Lately, I am thinking quite a lot about the questions of curricular scope, or content-driven curriculum. Why do so many educators feel such pressure to cover such an ambitious scope of material, say from “A to Z?” For the 21st Century, should we be looking for a different model of “coverage” that balances better deep learning with certain content knowledge acquisition? I think we should. Of course, a degree of content knowledge is arguably necessary. However, filling the head with knowledge, like filling a cup with water, is an outdated model for education. In 2009, I believe we know from the most recent brain research that our grey matter does NOT function like a vessel to be filled.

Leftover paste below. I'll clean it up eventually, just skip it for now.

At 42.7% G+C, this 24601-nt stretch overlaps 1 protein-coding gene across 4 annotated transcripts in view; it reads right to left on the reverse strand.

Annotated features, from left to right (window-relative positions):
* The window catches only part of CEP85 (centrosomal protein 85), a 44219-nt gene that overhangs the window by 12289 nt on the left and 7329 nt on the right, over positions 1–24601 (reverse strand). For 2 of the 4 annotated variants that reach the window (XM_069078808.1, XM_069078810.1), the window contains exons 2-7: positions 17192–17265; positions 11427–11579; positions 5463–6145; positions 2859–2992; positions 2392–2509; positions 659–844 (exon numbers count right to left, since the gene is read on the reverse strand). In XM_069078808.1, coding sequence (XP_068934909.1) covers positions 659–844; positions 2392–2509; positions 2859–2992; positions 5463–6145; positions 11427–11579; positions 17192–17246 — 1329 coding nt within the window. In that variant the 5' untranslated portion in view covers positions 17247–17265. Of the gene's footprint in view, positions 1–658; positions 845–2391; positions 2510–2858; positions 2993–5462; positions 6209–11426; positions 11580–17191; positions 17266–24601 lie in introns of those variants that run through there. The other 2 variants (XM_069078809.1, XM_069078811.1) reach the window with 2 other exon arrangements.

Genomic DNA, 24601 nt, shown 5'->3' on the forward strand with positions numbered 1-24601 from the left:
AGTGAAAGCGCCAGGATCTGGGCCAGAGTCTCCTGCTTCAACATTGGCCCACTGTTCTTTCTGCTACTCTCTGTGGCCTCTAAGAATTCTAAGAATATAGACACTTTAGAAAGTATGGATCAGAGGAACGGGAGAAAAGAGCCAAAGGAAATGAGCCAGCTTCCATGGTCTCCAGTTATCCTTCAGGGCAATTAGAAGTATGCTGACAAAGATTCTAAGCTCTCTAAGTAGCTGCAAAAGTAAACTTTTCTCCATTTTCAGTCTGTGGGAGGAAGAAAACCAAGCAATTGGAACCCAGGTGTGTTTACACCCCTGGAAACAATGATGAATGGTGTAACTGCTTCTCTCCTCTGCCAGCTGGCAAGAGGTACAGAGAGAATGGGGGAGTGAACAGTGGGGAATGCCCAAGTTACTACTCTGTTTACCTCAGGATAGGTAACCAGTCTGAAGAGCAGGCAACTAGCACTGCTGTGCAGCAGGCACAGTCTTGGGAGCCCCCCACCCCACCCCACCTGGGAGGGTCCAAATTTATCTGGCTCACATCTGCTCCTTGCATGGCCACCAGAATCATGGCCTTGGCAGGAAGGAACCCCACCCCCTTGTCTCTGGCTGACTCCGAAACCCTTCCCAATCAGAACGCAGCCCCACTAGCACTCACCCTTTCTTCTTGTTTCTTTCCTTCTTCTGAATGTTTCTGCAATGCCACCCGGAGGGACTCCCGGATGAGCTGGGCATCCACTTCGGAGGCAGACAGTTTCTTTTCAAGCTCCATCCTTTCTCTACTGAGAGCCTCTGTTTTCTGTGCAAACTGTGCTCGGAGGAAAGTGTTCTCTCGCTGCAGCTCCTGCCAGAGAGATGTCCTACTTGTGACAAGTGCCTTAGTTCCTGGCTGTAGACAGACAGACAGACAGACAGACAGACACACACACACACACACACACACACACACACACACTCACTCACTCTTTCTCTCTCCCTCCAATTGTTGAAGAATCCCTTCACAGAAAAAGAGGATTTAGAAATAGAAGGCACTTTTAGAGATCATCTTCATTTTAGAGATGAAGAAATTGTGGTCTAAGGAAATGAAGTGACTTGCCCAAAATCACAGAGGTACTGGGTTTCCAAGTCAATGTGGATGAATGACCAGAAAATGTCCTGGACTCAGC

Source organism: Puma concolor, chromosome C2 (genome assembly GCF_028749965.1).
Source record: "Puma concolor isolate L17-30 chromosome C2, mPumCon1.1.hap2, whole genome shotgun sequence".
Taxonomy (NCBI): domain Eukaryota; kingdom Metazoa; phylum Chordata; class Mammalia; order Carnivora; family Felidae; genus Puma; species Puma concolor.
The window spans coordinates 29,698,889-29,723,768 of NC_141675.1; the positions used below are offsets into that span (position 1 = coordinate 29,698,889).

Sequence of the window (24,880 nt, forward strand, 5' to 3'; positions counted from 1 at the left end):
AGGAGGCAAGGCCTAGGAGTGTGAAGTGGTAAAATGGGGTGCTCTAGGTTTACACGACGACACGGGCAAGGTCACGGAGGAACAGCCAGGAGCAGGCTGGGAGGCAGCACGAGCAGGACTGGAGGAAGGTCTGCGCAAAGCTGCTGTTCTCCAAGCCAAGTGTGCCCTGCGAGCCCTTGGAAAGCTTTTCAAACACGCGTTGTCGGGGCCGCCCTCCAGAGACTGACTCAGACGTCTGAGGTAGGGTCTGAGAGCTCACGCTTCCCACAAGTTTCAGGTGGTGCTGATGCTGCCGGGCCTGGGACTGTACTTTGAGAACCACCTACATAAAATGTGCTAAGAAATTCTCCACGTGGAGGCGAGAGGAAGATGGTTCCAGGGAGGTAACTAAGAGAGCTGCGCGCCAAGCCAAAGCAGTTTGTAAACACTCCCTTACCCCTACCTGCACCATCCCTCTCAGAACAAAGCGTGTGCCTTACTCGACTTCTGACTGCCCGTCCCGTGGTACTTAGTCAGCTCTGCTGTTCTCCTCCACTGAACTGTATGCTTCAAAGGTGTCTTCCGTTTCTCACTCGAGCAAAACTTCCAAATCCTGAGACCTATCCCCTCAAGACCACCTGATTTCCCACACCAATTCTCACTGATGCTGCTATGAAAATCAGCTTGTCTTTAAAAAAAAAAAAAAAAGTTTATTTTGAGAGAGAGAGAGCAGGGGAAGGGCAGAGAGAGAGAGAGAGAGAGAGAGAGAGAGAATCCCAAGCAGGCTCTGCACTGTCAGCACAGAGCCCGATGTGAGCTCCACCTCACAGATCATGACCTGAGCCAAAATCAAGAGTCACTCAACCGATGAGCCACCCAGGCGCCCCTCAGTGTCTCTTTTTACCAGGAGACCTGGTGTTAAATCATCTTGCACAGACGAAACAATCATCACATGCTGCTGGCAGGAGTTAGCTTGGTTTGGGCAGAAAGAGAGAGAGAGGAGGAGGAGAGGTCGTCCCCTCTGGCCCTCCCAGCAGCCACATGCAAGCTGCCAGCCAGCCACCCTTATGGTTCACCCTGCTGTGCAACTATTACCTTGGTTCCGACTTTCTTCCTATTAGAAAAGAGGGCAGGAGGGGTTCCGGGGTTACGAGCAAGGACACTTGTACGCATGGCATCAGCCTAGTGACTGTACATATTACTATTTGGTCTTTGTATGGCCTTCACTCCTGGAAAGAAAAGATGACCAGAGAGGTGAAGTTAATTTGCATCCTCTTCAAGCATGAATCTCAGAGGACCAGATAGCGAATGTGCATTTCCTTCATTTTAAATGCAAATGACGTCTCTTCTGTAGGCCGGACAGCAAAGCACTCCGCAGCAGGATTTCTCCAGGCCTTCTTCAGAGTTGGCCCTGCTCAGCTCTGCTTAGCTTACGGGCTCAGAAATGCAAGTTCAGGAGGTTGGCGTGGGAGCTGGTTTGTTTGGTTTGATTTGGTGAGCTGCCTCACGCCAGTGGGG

For the past two weeks, the Math-Science PLC (Professional Learning Community), of which I am a member, has been engaged in two modeling activities that involve exploring the phases of the moon and the illumination of the Earth. While the pace of learning has been slower than a delivery relying on “sage on the stage,” efficient lecture, the quality and authenticity of the learning have been rich and extraordinarily high level. By acting as a “guide on the side,” the PLC facilitator has provided a learning experience that will stick with me forever. Finally I genuinely understand the qualities of shadow and illumination for the Earth and the moon, finally I can understand the sinusoidal function that describes the data, finally I appreciate that exploration and discovery should be the driving, motivating forces in a classroom. Here’s to learning more by doing less.